Friday, 3 April 2015

Kelley McCrae + Josh Harty - Kitchen Garden Cafe, Kings Heath, Birmingham Thursday 2nd April 2015

Sometimes from distant expectations bright nuggets emerge. Amongst the continual rise of UK performers seeking the original music dream and the increasing number of touring acts eying the fruits of British expansion, a couple of American  artists unintentionally almost shamefully slipped under the radar. Yet just as their UK tour drew to a close, the names of Josh Harty and Kelley McCrae blossomed with an exceedingly accomplished performance to join the growing ‘hall of fame’ of US indie artists to flourish within the intimate surroundings of the Kitchen Garden Café.

On a packed evening of varied entertainment which pushed the venue’s curfew to the limit, three separate acts took to the stage (or corner of the Café where the mics and plugs are) to deliver contrasting sets bonded by a common theme of Americana influenced music. Joining the US guests for the evening and opening with great gusto was Birmingham singer-songwriter Guy Jones, heavily influenced by the sheer magnitude of American message and road songs. Playing in a trio format helped Guy deliver his songs effectively with more than an ounce of twang and an infusion of harmonies accompanying a series of thoughtful tunes, mainly lifted from his EP LONG WAY HOME. The pick of these was a tricky choice between ‘Washington Line’ and ‘Albany Honey’, both originating from stateside visits. Guy is currently running a Pledge campaign to fund his new album to be recorded in New York later this year. On the evidence of this evening’s brief showcase, the finished product possesses a fair degree of early promise.

While Josh and Kelley had equal billing in the pre-gig blurb, the pair used the twin sets on offer to present a sample of their tunes, split by gender but both interwoven with folk sensibilities focussing on the intricacies of real and true everyday American life. Josh uses the solo mantle to share a bunch of songs mainly centred round his two areas of geographical residence, namely growing up in North Dakota and currently inhabiting the Wisconsin state capital of Madison. Matching his profound vocal style and flexible guitar playing form an integral part of his limelight presence, although the warm and informative inter-song banter adds the vital interactive audience ingredient. A handful of Josh’s releases are available online with the two stand out songs introduced being the deeply personal ‘6th Avenue’ and the passionate ‘Whiskey and Morphine’. Not one to miss out on an opportunity to collaborate, Josh invited Kelley and her husband Matt Castlelein to help out with a couple of numbers with the invitation being reciprocated later for a cover of Ryan Adams’ ‘Oh My Sweet Carolina’ and an encore version of Dan Bern’s ‘Black Tornado’.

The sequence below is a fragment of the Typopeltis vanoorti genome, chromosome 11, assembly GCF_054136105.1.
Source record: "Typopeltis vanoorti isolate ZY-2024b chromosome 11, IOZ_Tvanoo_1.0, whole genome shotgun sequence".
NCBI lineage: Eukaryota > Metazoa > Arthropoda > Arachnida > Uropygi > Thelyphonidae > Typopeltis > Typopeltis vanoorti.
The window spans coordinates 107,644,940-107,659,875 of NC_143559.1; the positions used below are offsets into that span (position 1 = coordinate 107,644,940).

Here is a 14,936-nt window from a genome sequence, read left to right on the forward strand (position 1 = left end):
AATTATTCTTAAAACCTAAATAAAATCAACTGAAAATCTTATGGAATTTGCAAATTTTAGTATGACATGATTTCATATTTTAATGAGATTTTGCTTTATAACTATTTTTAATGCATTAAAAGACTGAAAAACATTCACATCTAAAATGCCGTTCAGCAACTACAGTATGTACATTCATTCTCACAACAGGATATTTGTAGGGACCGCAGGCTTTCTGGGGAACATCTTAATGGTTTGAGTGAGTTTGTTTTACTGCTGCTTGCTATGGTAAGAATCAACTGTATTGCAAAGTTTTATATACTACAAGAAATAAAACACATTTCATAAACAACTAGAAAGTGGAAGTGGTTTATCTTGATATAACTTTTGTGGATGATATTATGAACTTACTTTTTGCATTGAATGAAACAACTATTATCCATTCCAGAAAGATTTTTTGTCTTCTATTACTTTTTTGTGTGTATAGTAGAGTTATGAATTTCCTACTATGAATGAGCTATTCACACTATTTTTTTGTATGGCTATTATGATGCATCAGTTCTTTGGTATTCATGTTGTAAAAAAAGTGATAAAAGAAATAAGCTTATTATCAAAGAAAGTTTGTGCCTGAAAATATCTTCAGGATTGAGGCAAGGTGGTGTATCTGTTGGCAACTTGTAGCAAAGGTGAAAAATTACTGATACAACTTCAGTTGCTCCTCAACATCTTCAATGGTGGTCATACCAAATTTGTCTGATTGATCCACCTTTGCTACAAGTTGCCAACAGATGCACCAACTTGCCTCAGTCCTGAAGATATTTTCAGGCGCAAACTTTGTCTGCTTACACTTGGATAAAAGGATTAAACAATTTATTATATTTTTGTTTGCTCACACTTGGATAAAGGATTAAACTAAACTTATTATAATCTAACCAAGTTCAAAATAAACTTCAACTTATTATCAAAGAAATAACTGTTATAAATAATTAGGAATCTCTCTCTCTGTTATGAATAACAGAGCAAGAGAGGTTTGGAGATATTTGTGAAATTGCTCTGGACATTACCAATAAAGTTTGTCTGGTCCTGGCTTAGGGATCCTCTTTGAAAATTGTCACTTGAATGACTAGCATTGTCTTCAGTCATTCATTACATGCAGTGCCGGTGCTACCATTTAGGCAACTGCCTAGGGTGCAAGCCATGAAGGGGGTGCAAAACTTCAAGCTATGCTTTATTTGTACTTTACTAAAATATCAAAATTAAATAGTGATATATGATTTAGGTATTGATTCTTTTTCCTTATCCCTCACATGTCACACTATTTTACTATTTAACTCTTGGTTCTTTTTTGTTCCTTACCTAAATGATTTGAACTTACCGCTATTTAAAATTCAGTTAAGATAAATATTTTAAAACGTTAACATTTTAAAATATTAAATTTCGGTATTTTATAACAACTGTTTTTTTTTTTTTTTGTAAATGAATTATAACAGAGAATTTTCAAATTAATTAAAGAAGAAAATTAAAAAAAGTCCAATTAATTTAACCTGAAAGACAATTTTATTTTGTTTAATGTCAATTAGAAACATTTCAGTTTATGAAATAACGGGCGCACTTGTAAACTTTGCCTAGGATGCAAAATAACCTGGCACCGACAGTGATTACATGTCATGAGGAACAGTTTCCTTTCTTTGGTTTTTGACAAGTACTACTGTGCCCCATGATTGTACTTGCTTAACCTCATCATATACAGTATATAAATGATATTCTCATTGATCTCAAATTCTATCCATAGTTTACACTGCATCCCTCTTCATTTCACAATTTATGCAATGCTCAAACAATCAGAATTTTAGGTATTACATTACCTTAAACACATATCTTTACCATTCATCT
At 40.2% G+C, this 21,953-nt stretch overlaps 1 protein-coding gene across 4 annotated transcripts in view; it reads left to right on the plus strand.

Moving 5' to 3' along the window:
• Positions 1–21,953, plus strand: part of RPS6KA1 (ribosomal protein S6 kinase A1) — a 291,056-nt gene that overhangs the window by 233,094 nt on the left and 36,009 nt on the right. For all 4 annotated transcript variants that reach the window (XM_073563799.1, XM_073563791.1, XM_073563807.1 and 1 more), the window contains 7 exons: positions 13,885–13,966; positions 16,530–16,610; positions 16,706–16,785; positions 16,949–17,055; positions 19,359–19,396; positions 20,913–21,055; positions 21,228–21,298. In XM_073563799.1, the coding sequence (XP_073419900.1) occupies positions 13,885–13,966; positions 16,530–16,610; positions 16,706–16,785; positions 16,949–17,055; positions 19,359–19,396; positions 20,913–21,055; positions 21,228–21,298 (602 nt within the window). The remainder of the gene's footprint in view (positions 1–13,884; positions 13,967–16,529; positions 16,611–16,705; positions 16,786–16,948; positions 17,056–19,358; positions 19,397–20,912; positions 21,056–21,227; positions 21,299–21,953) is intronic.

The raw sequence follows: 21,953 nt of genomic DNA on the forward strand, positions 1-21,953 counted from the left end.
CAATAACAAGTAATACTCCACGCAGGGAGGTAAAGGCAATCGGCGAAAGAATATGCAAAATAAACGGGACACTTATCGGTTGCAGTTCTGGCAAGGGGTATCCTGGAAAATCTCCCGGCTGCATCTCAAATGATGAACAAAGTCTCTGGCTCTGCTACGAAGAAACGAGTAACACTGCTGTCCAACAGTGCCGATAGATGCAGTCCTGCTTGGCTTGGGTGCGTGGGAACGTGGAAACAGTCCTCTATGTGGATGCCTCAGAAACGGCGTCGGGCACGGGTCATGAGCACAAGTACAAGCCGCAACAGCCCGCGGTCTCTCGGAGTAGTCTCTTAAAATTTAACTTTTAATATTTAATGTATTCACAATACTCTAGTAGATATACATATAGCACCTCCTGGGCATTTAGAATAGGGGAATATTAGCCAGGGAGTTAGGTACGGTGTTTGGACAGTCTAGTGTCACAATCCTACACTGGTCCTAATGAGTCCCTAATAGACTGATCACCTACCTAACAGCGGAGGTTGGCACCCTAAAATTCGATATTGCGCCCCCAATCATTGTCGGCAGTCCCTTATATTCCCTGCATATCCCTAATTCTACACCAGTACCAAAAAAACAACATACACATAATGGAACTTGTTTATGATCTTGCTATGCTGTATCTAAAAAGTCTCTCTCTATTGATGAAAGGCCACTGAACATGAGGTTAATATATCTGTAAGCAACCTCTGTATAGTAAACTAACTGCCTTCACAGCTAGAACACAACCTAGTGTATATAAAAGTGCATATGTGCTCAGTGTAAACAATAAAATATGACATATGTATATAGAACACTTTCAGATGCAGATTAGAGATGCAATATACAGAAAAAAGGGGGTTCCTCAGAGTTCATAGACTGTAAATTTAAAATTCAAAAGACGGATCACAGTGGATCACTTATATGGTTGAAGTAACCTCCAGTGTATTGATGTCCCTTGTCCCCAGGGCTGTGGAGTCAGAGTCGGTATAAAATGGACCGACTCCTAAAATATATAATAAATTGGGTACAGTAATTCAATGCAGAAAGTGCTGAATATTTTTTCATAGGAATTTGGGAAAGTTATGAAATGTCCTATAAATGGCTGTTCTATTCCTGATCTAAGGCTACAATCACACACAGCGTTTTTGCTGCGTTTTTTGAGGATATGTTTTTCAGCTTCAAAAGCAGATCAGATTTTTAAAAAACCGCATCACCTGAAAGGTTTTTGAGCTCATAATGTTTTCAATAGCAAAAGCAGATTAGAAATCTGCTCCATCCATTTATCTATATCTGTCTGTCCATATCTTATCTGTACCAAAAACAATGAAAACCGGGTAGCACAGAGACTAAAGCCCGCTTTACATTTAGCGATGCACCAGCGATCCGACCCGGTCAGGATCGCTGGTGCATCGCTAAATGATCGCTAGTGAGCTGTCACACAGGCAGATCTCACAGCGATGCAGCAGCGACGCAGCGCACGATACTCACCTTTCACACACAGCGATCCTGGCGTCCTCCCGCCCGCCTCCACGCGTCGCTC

Before heaping further praise on the magnetic appeal of Kelley’s song presentation, an acknowledgement of Matt’s contribution on resonator guitar deservedly needs documenting  as it drove the musical arrangement in a much appreciated twang induced roots direction. Matt is at the absolute core of Kelley’s desire to share her inner thoughts via an artistic medium she is both comfortable with and extremely good at. Over the course of the evening it was impossible not to grow fond of Kelley and believe in her lifelong quest to throw her heart and soul into pursuing the utopia of an idealist singer-songwriter. Whether leaving the inbred musical influences of her Mississippi home to hang out as a hipster of pretence in New York City (she is far too genuine for that label) or giving up the day job for 2 years living out of a VW campervan, her background tales were absorbing especially when introducing the source of the song ‘Johnny Cash’. ‘Stay Close to Me’, ‘Rare Bird’, Alone’ and ‘All the Days’ were all gratifying songs entrancingly sung and frequenting a set which could quite easily have floated into the early hours of the following day’s Good Friday holiday.  

The names of Kelley McCrae and Josh Harty are now no longer a mystery in these quarters and any discerning fan of folk-style Americana music should follow suit. Increased affection for them as artists will surely encourage both to seek some return to the UK in the future and maybe a few more folks in the press and promotion world will make their path more productive.

Guy Jones Pledge Project

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